Daily Briefing

Briefing:- 16/12/17

Here is CurrentHow’s Briefing™ for the 16th of December, 2017:-

1. Saudi women will be allowed to drive motorcycles:-

Saudi Arabian women will be able to drive trucks and motorcycles, officials have said three months after the kingdom announced a historic decision to end a ban on women driving. In September, King Salman issued a decree saying women will be able to drive from next June as part of an ambitious reform push in the conservative kingdom.

The Saudi General Directorate of Traffic gave details of the new regulations that will follow the lifting of the ban on the official Saudi Press Agency late on Friday. “Yes, we will authorize women to drive motorcycles as well as trucks,” it said, adding that the royal decree stipulates that the law on driving will be “equal” for both men and women.

There will be no special license plate numbers for female-driven cars, it said. But women involved in road accidents or who commit traffic violations will be dealt with at special centers that will be established and run by women.

Saudi Arabia was the only country in the world to impose a ban on women driving and its maintenance was seen around the world as a symbol of repression in the Gulf kingdom. Its historic decision to allow women to drive from next June has been cheered inside the kingdom and abroad — and comes after decades of resistance from female activists, many of whom were jailed for flouting the ban.

Saudi Arabia has some of the world’s tightest restrictions on women. Under the country’s guardianship system, a male family member — normally the father, husband or brother — must grant permission for a woman’s study, travel and other activities.

2. Toll rises to three dead after Indonesian quake:-

At least three people have been killed following a strong 6.5-magnitude earthquake on Indonesia’s main island of Java, an official said Saturday. The quake struck at a depth of 91 kilometers (56 miles) just outside the coastal town of Cipatujah on Java island late Friday, the US Geological Survey said.

The tremor was felt across the island including in the capital Jakarta, some 300 kilometers (190 miles) from the epicenter. A 62-year-old man in Ciamis and an 80-year-old woman in Pekalongan city were killed when the buildings they were in collapsed, national disaster mitigation agency spokesman Sutopo Purwo Nugroho said, while a 34-year-old woman from the city of Yogyakarta died when she fell while running out of her house.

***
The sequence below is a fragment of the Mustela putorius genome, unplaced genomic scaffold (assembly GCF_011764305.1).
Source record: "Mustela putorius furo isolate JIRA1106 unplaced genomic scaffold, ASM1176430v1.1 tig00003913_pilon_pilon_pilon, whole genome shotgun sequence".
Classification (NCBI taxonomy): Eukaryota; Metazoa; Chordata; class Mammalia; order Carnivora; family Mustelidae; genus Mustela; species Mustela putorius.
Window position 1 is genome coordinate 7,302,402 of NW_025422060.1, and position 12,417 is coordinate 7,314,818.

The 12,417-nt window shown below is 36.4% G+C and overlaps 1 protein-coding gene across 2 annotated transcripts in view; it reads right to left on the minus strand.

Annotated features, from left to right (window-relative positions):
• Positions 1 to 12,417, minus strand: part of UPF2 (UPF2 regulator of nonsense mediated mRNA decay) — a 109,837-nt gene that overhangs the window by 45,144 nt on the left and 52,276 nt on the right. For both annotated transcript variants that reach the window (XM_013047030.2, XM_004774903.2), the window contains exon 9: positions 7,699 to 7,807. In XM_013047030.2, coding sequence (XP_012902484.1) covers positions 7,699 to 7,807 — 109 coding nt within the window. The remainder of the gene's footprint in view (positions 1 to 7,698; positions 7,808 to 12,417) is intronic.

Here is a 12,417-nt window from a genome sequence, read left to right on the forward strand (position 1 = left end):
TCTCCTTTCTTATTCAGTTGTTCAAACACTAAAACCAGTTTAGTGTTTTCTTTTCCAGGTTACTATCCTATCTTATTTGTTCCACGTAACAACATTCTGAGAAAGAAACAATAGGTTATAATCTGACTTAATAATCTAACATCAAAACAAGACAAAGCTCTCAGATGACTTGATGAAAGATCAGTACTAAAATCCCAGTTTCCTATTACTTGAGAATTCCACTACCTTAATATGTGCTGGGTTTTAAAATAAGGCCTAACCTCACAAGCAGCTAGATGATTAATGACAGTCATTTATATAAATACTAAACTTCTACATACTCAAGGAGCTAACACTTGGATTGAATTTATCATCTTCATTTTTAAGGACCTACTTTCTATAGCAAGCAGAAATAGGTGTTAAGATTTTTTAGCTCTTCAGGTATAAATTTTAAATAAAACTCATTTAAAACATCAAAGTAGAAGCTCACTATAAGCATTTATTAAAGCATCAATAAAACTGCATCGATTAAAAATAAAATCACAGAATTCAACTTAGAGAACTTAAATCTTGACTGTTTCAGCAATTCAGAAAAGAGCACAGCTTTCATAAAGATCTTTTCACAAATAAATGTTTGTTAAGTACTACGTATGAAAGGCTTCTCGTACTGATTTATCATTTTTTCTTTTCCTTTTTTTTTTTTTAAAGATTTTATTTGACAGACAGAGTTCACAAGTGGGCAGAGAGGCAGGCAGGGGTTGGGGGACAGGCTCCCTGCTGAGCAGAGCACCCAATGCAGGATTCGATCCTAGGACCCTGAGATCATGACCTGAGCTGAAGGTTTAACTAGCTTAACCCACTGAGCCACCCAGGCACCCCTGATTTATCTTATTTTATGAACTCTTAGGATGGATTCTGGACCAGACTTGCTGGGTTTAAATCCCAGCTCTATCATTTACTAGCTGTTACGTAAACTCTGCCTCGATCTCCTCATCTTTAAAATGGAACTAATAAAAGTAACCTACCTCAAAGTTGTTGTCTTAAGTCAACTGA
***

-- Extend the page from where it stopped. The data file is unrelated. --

“Several hospitals in several areas have also been damaged and patients had to be evacuated”, Nugroho said. A hospital in Banyumas suffered damage to ceilings, cracked walls and leaks to oxygen pipelines, forcing around 70 patients to be moved to temporary shelters.

At least nine hundred houses were also damaged in addition to schools and government offices across West Java and Central Java provinces, the national disaster mitigation agency said.

Jakarta resident Web Warouw, 50, was on the 18th floor of a building in the capital when the quake struck just before midnight local time (1700 GMT). “Suddenly, we felt dizzy… We then realised it was a quake and immediately ran downstairs”, Warouw told AFP.

Aid is being distributed and temporary tents have been set up for those who have lost their homes. The agency was still evaluating the impact of the disaster and urged people to be cautious and stay alert.

Indonesia experiences frequent seismic and volcanic activity due to its position on the Pacific “Ring of Fire”, where tectonic plates collide. Some 170,000 lives were lost when a 9.1-magnitude quake and tsunami struck Aceh province in December 2004, which also hit coastal areas as far away as Somalia. An earthquake struck Aceh again in December 2016, killing more than 100 people, injuring many others and leaving tens of thousands homeless.

3. Rex Tillerson calls for the release of two reporters arrested in Myanmar:-

US Secretary of State Rex Tillerson said on Friday that the United States was demanding “the immediate release” of two Reuters reporters arrested in Myanmar “or information as to the circumstances around their disappearance.”

The United States joined mounting demands for the reporters to be freed. The United Nations, United Kingdom, Sweden and Bangladesh, among others, have denounced the arrests.

The journalists, Wa Lone, 31, and Kyaw Soe Oo, 27, went missing on Tuesday after being invited to meet police officials over dinner on the northern outskirts of the city of Yangon. They had worked on stories about a military crackdown in Rakhine state, which has triggered the flight of more than 600,000 Rohingya Muslims to Bangladesh since late August.